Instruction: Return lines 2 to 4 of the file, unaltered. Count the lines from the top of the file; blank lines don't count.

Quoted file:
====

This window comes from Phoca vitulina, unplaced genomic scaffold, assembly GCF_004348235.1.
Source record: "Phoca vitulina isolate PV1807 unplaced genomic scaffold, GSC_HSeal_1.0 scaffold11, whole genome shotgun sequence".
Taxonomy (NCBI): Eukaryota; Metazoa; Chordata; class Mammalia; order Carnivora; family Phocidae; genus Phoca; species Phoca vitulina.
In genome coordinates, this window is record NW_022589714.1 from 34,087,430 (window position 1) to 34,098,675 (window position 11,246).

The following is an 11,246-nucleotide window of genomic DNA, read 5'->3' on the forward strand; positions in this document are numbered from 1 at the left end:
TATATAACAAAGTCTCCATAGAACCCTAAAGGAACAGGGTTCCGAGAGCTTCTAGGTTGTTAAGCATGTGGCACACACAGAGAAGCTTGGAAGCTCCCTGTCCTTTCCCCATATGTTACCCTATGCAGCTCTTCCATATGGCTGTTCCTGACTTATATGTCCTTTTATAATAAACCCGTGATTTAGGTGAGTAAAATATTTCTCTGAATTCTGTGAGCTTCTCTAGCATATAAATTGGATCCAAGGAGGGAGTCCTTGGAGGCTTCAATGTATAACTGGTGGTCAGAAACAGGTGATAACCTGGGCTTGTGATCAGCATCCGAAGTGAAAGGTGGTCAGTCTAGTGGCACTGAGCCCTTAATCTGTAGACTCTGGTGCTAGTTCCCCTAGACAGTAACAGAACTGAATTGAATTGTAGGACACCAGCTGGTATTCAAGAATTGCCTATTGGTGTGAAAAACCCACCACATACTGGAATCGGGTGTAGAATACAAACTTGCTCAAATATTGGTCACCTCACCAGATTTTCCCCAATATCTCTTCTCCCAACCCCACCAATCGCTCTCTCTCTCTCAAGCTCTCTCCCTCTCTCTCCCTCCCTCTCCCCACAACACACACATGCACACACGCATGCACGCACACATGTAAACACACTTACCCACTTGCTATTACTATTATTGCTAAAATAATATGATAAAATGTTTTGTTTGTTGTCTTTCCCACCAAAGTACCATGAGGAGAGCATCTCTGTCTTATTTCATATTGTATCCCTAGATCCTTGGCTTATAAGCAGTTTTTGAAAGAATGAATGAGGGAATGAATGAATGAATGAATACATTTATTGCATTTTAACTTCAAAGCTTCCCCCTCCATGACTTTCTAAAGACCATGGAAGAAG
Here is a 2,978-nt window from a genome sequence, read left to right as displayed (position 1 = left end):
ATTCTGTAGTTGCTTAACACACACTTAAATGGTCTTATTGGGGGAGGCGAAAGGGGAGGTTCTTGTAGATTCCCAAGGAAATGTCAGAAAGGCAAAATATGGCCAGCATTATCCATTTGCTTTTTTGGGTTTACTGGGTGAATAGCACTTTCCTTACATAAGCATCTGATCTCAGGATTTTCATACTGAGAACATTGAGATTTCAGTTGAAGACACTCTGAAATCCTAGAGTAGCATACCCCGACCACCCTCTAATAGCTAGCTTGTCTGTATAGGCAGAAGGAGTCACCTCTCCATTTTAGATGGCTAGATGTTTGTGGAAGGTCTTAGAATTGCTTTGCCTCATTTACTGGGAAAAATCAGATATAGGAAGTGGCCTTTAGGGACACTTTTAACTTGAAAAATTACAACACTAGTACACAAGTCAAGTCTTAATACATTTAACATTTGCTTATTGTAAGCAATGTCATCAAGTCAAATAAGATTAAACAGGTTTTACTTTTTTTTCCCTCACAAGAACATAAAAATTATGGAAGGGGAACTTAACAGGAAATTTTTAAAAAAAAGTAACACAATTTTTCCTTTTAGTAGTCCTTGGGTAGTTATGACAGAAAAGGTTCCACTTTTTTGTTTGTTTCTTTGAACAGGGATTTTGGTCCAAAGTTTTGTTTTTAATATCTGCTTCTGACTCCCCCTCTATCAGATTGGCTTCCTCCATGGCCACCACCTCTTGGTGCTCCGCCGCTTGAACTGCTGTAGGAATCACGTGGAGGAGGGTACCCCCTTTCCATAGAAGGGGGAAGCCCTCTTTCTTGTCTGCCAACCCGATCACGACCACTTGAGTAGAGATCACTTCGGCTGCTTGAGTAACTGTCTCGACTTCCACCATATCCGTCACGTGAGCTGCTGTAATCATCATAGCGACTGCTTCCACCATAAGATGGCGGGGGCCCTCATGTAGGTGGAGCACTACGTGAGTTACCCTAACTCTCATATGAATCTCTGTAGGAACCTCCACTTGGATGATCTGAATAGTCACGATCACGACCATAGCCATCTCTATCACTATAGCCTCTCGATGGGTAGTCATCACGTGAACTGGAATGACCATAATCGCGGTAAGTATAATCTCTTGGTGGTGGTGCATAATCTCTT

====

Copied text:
Source record: "Phoca vitulina isolate PV1807 unplaced genomic scaffold, GSC_HSeal_1.0 scaffold11, whole genome shotgun sequence".
Taxonomy (NCBI): Eukaryota; Metazoa; Chordata; class Mammalia; order Carnivora; family Phocidae; genus Phoca; species Phoca vitulina.
In genome coordinates, this window is record NW_022589714.1 from 34,087,430 (window position 1) to 34,098,675 (window position 11,246).